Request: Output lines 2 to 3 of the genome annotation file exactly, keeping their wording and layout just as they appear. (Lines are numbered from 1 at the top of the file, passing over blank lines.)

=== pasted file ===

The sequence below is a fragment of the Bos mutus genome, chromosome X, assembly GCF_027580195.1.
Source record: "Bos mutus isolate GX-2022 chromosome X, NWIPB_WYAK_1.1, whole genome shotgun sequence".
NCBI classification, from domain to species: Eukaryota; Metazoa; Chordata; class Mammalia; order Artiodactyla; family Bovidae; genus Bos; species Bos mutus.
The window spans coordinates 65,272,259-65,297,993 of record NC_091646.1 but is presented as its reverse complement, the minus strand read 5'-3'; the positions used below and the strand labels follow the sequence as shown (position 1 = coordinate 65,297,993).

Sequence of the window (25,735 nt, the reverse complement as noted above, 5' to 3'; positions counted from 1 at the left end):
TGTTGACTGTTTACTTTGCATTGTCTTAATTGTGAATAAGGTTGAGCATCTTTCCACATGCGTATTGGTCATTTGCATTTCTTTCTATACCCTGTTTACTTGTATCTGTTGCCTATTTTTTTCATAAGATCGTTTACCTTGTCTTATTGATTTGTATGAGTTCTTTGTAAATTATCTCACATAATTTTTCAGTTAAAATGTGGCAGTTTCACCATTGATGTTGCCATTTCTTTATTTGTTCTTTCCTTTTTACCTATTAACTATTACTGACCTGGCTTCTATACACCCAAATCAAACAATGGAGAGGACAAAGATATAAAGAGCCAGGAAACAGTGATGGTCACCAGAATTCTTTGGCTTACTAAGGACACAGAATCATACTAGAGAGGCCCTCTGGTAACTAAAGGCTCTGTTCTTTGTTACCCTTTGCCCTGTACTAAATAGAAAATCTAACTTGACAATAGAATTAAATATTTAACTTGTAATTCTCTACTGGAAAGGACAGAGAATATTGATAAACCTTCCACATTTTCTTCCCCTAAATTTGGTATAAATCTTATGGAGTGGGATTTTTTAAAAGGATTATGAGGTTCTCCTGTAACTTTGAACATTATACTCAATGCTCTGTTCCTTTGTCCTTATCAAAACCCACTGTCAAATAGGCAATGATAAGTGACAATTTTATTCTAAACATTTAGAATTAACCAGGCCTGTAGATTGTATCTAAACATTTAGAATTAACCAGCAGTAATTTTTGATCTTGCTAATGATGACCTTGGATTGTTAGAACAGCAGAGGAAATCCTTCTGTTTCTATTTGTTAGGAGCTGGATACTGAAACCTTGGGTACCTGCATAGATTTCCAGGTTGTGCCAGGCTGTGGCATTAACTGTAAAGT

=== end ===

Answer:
Source record: "Bos mutus isolate GX-2022 chromosome X, NWIPB_WYAK_1.1, whole genome shotgun sequence".
NCBI classification, from domain to species: Eukaryota; Metazoa; Chordata; class Mammalia; order Artiodactyla; family Bovidae; genus Bos; species Bos mutus.